Posted: July 4, 2014
How does Pierre Allain’s bivouac system from the 1930s shape innovation in 2014? Why are past designs still so important for the development of innovative products? The pied d’elephant (or elephant’s foot) is a short waist length sleeping bag and was a classic design for lightweight bivouacs originated by Pierre Allain, in conjunction with his newly designed down jacket, in the 1930s.
Posted: May 31, 2016
What 10 lightweight breakthroughs really made a difference? Lightweight is a state of mind, rather than a description of individual pieces of kit.
Posted: June 6, 2016
Ever wondered where Harvey Maps 1:40,000 came from and why? The origins lay back 40 years ago with the KIMM
Posted: June 8, 2016
The piece of lightweight gear which became the symbol of outdoor activity in the 1970s was the Karrimat sleeping mat. Ever wondered how it was developed?
Posted: July 4, 2016
How can our understanding of outdoor gear be crucial to survival and how does science help?
Posted: September 6, 2016
What might be the future of waterproofs ? We don’t believe it is sensible to predict but instead looked at emerging technologies in smart textiles to see how they might influence outdoor garments.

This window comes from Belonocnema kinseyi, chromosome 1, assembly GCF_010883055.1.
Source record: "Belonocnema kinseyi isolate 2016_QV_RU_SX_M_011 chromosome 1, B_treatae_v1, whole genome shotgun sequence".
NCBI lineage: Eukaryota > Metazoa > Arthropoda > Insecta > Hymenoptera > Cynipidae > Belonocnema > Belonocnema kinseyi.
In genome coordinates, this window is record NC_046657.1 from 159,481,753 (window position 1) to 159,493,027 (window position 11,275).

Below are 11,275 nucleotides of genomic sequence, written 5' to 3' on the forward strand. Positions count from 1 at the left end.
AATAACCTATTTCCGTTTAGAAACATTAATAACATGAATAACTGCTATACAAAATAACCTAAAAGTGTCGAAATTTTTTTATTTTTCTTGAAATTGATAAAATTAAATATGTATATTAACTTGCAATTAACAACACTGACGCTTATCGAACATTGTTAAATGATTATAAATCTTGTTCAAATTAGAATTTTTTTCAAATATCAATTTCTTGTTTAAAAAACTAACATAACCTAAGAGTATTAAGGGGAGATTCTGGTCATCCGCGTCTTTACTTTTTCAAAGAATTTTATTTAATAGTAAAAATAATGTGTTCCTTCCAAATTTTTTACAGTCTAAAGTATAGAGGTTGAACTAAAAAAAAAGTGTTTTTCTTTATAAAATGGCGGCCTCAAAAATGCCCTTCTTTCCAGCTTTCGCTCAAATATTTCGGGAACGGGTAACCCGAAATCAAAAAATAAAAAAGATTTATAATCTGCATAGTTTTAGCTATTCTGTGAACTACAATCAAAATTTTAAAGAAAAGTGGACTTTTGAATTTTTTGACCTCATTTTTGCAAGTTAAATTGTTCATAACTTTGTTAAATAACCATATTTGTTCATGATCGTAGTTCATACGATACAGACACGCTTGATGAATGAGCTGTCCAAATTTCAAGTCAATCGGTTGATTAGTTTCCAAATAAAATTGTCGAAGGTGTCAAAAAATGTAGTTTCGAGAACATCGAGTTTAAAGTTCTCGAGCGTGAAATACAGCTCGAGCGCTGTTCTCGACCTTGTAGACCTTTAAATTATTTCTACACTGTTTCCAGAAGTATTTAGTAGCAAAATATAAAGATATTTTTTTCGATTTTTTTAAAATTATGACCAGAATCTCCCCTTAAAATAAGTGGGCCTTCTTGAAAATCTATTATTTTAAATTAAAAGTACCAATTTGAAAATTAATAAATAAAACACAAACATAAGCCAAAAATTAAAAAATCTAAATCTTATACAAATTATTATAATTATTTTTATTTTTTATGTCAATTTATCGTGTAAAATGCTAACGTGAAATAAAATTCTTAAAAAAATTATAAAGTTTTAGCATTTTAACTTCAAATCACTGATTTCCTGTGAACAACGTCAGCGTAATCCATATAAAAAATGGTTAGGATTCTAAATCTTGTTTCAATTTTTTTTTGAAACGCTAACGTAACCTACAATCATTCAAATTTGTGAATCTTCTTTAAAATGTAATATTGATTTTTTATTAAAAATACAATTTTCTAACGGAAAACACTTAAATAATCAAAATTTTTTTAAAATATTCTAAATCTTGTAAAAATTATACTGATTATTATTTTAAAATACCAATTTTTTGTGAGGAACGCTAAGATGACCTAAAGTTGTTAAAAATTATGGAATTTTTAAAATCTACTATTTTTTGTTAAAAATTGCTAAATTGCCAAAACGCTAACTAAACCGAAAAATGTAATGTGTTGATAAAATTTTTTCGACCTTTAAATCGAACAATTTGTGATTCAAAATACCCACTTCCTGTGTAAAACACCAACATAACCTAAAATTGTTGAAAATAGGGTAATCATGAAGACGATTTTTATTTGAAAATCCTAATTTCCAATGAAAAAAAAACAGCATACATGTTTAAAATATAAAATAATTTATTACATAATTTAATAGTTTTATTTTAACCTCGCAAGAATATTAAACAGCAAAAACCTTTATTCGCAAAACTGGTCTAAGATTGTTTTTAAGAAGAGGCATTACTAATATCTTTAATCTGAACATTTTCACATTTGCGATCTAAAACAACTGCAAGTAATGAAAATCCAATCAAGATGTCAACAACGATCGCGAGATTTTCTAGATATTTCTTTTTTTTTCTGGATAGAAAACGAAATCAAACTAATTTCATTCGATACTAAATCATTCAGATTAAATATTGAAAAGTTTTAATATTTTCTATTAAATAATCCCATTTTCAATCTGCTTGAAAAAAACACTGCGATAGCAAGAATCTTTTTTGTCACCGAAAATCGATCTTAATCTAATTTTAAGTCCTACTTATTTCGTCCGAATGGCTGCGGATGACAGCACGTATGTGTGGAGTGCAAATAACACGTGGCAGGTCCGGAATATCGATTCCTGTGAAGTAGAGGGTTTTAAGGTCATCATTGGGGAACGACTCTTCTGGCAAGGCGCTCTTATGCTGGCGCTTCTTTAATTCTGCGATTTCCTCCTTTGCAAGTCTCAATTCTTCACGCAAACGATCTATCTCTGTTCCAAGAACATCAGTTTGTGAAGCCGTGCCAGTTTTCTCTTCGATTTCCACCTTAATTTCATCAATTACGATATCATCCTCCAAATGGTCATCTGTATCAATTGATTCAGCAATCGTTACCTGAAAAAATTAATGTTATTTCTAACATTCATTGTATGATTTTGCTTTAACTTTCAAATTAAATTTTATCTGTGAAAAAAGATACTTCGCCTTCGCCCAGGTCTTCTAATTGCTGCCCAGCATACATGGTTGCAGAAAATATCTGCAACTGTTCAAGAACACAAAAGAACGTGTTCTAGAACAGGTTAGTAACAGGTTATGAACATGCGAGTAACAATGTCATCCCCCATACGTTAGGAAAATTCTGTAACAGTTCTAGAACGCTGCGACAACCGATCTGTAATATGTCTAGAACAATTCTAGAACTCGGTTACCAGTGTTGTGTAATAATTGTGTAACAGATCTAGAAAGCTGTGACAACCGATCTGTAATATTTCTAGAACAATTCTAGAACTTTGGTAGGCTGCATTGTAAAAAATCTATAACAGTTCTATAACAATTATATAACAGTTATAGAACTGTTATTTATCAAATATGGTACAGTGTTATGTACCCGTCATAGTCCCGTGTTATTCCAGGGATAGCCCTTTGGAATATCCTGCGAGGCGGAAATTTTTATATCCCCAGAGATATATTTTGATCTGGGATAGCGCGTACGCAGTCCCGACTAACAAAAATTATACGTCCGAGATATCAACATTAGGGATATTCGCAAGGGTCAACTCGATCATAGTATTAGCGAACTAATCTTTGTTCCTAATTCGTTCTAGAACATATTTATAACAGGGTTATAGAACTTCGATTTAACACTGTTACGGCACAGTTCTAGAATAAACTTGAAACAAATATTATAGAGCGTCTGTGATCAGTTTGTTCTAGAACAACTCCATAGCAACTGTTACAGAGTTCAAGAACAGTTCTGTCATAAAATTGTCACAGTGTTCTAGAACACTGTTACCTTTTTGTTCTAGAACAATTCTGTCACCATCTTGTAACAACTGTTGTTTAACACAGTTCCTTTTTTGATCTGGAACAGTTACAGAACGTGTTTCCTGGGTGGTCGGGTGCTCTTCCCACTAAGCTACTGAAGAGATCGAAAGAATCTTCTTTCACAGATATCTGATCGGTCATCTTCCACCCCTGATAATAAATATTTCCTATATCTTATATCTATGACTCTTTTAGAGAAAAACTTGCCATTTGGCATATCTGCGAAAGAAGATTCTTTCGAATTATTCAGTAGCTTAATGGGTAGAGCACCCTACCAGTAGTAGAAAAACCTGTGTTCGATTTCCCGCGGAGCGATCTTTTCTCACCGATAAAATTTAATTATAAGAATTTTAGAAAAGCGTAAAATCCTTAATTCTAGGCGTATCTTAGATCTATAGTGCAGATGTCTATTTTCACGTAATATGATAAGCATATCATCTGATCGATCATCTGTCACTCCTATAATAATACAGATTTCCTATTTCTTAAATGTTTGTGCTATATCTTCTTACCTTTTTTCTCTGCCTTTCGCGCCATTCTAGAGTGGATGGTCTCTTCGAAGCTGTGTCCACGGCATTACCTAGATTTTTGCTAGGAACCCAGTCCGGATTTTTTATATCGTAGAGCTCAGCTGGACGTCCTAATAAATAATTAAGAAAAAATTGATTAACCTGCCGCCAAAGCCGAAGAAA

Posted: May 1, 2017
Lightweight gear pioneers were often lead user innovators who innovated to meet their own needs rather than initially commercially. Lightweight gear is not new and was used in the nineteenth and early twentieth centuries by polar explorers, mountaineers and cyclists.
Posted: June 10, 2017
Good photography inspires, intrigues, makes you think and can transform a wet Friday morning in Langdale into a memorable experience.
Posted: July 3, 2017
What are the secrets of nutrition and hydration in mountain sports?
Posted: August 4, 2017
Why is understanding mountain garments complex? Why aren’t rucksacks waterproof? How technical are socks?
Posted: April 12, 2018
After over 3 years of research and writing in collaboration with Chuck Kukla (our USA editor) and Chris Townsend ( renowned TGO – gear tester) we are nearing completion of part 1.